Egyptology is the study of the culture and language of Ancient Egypt from the attestation of the first Predynastic cultures in the Nile Valley in the 6th millennium BC to the early Christian Egypt of the first centuries AD. Egyptological study and research combines modern archaeological methods and practises with sophisticated linguistic and philological investigation of ancient texts.
The Department of Archaeology and Ancient History at Uppsala University is the sole institute of higher education in Sweden and one of the very few universities in Scandinavia to offer the subject for full-time students. Our undergraduate programme provides training in all areas of Egyptology from the study of the archaeology of Egypt and Nubia to the language and literature of ancient Egypt. Our staff members are internationally distinguished researchers on their fields and committed to providing first class pedagogy and student guidance. The subject has excellent facilities and resources, including a rich associated collection of Egyptian and Nubian antiquities.
The BA programme has the duration of two years, and it is divided into four academic semesters that correspond to four larger groups of courses Egyptology A, B, C, and D:
During the first semester of your first year you will build up a general framework for your subsequent studies in the form of introductory A-courses: Egypt's History and Monuments: From Unity to Disunity, Egypt’s History and Monuments: From Empire to Subordination, Egyptian religion, and Egyptian language and literature.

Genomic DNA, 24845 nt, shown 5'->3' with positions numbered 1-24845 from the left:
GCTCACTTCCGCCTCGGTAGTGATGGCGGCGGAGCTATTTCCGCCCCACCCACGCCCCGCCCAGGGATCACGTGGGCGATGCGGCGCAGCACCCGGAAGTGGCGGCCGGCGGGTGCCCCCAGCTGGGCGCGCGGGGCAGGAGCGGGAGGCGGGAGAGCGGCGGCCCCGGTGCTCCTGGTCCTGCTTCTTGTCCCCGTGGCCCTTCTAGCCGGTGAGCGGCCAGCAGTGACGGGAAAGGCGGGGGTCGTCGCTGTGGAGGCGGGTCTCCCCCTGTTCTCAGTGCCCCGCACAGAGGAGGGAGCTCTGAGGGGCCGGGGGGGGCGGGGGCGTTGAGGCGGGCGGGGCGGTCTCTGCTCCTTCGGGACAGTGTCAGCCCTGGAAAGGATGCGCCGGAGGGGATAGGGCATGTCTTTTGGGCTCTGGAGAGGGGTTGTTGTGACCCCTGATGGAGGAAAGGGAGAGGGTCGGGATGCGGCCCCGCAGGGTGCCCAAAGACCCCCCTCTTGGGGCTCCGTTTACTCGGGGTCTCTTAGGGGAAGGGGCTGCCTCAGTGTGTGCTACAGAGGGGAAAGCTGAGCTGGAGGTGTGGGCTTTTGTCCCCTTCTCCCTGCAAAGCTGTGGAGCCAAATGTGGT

Over the B-courses of the next semester you will then build on these foundations by studying Egyptological material culture, Egyptian archaeology, and Middle Egyptian, the classical language of Pharaonic Egypt.
Finally, your studies will conclude with D-courses of the second semester of year 2 that comprise a course on project preparation and academic writing common to all students at the department, and a course on Late Egyptian, the language of the Egyptian Empire during the so-called later New Kingdom (ca. 1300–1000 BC). During this semester you will also write an assessed Bachelor’s thesis on an Egyptological subject.
Undergraduate courses in Egyptology may also be chosen by students of a wide range of other subjects, including archaeology, history, linguistics, art history, and theology. Also the training in archaeological field methods and –practises is of potential interest to students taking e.g. anthropology, ecology, or geosciences.
Please browse the individual course descriptions for more detailed information. If you have questions or inquiries, our administrative and teaching staff will be happy to help you.
Why should I choose Egyptology?
Sami Uljas, reader in Egyptology, explains the BA program's direction Egyptology